IN RE: the Claim of Tina GUIDICIPIETRO

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Supreme Court, Appellate Division, Third Department, New York.

IN RE: the Claim of Tina GUIDICIPIETRO, Respondent. Hariton & D'Angelo, LLP, Appellant. Commissioner of Labor, Respondent.

Decided: December 29, 2005

Before:  CARDONA, P.J., MERCURE, CARPINELLO, ROSE and LAHTINEN, JJ. Robert M. Rosen, Hempstead, for appellant. McNamee, Lochner, Titus & Williams, P.C., Albany (Francis J. Smith of counsel), for Tina Guidicipietro, respondent.

Appeal from a decision of the Unemployment Insurance Appeal Board, filed October 1, 2004, which, inter alia, ruled that Hariton & D'Angelo, LLP was liable for unemployment insurance contributions on remuneration paid to claimant and others similarly situated.

Hariton & D'Angelo, LLP is a law firm formed specifically for pursuing litigation claims against a diet pill manufacturer whose product posed a risk of heart valve damage to its users.   The manufacturer ultimately established a nationwide class action settlement fund for those users adversely affected by the diet pills. To that end, the law firm placed newspaper advertisements seeking electrocardiographers and cardiac sonographers to travel nationwide to perform or observe echocardiograms administered to potential candidates entitled to the settlement proceeds.   Claimant, a cardiac sonographer, answered the advertisement and was hired by the law firm.   When the assignment came to its conclusion, claimant applied for unemployment insurance benefits on the ground that she was an employee of the law firm.   The Unemployment Insurance Appeal Board ruled that claimant and those similarly situated were employees of the law firm.   This appeal ensued.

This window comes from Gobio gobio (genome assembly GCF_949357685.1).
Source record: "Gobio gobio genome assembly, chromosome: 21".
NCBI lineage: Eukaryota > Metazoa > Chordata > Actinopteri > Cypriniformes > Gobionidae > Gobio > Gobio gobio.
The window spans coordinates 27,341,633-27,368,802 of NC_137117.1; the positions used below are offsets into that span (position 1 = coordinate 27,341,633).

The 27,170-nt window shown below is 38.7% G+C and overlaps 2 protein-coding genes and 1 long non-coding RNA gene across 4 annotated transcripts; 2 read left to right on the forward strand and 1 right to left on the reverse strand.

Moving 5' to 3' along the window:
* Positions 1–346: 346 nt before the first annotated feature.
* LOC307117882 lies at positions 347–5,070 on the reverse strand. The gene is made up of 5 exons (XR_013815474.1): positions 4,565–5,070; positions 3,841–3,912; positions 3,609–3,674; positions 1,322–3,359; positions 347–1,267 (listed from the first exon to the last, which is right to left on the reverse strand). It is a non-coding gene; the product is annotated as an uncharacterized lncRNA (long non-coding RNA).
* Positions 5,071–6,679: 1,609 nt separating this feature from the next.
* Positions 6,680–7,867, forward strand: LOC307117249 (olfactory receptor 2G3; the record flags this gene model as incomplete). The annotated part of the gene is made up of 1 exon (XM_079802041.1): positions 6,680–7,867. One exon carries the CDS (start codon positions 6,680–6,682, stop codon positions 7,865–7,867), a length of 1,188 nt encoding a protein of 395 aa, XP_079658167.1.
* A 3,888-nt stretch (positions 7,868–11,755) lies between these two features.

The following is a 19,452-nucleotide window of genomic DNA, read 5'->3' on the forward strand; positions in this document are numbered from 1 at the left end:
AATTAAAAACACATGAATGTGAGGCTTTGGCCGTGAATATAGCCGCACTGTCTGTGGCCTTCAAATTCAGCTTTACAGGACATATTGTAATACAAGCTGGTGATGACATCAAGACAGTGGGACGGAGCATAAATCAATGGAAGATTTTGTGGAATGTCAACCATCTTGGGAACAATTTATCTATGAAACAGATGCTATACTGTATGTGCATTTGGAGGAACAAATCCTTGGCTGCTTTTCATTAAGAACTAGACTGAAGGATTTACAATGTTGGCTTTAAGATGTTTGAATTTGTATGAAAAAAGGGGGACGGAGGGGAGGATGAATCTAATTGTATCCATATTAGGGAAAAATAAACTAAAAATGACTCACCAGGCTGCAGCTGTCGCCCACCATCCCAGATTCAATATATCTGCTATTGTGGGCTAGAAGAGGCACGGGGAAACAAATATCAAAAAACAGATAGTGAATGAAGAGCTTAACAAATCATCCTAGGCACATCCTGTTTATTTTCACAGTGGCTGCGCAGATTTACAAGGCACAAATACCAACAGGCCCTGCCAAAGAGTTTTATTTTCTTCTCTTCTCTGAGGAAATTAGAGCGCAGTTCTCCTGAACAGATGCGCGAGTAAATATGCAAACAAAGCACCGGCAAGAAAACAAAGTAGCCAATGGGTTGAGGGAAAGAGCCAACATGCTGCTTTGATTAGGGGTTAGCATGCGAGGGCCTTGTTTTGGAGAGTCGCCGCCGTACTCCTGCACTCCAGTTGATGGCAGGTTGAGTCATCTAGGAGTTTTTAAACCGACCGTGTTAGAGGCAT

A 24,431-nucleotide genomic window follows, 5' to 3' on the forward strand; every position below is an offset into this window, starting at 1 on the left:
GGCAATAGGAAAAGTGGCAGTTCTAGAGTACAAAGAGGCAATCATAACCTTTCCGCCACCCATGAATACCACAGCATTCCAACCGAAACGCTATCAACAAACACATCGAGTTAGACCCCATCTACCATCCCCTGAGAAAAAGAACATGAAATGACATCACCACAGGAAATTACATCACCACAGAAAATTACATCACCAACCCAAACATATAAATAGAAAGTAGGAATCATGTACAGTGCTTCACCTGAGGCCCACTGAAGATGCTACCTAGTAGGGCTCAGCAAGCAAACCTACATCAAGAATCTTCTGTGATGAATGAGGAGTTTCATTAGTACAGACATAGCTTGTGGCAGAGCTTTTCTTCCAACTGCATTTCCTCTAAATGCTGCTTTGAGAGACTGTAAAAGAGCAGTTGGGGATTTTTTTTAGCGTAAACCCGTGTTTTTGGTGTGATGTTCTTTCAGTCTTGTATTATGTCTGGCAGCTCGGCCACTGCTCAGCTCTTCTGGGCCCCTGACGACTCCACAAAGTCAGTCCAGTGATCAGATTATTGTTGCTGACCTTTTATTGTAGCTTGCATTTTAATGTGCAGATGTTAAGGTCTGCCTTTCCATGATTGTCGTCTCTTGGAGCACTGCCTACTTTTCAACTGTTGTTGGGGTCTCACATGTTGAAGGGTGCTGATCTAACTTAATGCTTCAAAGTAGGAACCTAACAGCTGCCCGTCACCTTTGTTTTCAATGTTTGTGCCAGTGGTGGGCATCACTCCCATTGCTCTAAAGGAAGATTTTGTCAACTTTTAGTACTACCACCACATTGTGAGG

It is well settled that whether an employment relationship exists is a factual issue for the Board to decide and the determination will not be disturbed if supported by substantial evidence (see Matter of Amoroso [Laraine T. Carmichael, Ltd.-Commissioner of Labor], 22 A.D.3d 940, 941, 802 N.Y.S.2d 275 [2005] ).   While the existence of an employer-employee relationship “generally turns on the employer's control over the results of the work and the means used to achieve those results” (Matter of Boone [Shore Rd. Community Serv.-Sweeney], 245 A.D.2d 617, 618, 664 N.Y.S.2d 679 [1997] ), where, as here, medical professionals are involved who are not subject to the same manner and extent of control, the focus turns to whether the overall control is sufficient to establish such a relationship (see Matter of Salamatian [Commissioner of Labor], 263 A.D.2d 748, 693 N.Y.S.2d 698 [1999] ).   Here, the record provides substantial evidence to support the Board's determination that the law firm exercised overall control over claimant and those similarly situated.   The law firm provided claimant with orientation on the specific measurements needed to be taken from the cardiograms as well as three days of paid observation at a doctor's office.   It then provided claimant with an appointment schedule, based upon her availability, of potential settlement candidates at various doctors' offices nationwide.   Claimant was paid a per diem rate, set by the law firm based upon industry standards.   In addition, the law firm arranged and paid for transportation and reimbursed meal expenses.

Once at the assigned doctor's office, claimant met with the potential settlement candidate, took a medical history, observed the echocardiogram and faxed, mailed or e-mailed a preliminary report to the law firm.   Furthermore, the law firm provided claimant with a laptop computer and an echocardiogram machine.   Inasmuch as substantial evidence supports the Board's decision that the law firm exercised control over the important aspects of the services performed to establish an employer-employee relationship, it will not be disturbed.

ORDERED that the decision is affirmed, without costs.

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